I would like to live longer than merely 70 years. That´s just not enough. I think this research goal into biological immortality is also good, not only for in the long run but for the short run. If you studie this field then you are bound to find something that can benefit humans that are maybe sick to have longer lives. This is and always will be the next step in human evolution. Why not live 1000 years? 1000 year old Einstein would have been beneficial to humanity.

Posted by: Víkingur Másson at November 9th, 2013 7:33 PM

I am in the process of setting up the Life Extension, Science and Technology Party (LESTp) (Australia) in Australia to run Senate candidates for the next Federal Election (due late 2016). While it is not strictly a "single-issue" party, all the other policies will stem from the central premise of extending the duration and quality of life is a good thing, and that all policy decisions have ramifications for this central objective.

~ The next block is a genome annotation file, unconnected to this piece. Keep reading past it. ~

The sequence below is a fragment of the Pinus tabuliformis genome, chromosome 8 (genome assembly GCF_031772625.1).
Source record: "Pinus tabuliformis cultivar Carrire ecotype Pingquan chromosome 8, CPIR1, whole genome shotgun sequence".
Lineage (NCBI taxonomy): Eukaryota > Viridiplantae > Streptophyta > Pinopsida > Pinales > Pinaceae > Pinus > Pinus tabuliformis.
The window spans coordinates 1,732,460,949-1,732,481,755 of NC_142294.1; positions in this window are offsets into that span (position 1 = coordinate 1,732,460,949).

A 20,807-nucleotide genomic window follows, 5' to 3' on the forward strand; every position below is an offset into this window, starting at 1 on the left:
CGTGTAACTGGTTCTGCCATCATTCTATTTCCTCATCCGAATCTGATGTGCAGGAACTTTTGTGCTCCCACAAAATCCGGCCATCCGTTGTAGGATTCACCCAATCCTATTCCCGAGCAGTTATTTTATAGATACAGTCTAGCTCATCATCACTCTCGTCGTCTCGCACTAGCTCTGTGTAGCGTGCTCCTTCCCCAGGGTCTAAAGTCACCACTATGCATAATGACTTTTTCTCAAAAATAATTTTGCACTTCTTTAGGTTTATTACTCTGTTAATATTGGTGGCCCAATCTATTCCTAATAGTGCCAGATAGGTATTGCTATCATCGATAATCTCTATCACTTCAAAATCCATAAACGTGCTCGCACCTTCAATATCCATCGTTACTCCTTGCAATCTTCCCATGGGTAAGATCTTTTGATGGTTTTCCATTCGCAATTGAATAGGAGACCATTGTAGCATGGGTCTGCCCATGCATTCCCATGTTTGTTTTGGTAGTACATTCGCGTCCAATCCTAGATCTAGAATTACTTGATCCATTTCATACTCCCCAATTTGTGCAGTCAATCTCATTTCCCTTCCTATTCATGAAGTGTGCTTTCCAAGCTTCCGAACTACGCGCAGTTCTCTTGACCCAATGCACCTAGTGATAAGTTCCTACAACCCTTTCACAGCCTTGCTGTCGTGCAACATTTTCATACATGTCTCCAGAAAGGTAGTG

Posted by: Philip Rhoades at September 10th, 2014 11:31 AM

We definitely need something like this in the United States! The United States is such a great country with an incredible potential to change the world, but it's quite a shame that we spend so much money destroying stuff via the military. If we turned our attention to maintaining health and attaining an indefinite healthy lifespan instead of spending hundreds of billions of dollars on war, there is a very good chance that this would succeed and all the pain experienced as one gets older would become a distant memory. Imagine not having a solid, concrete 120 year ceiling on how long you can live. The knowledge of when you are going to die disappears with indefinite life extension.

Plus, living an indefinite life span would make people care more about the environment and the future, since most of us would still be alive to witness the consequences of our actions (like non biodegradable plastic and burning fossil fuel) one millennium ago.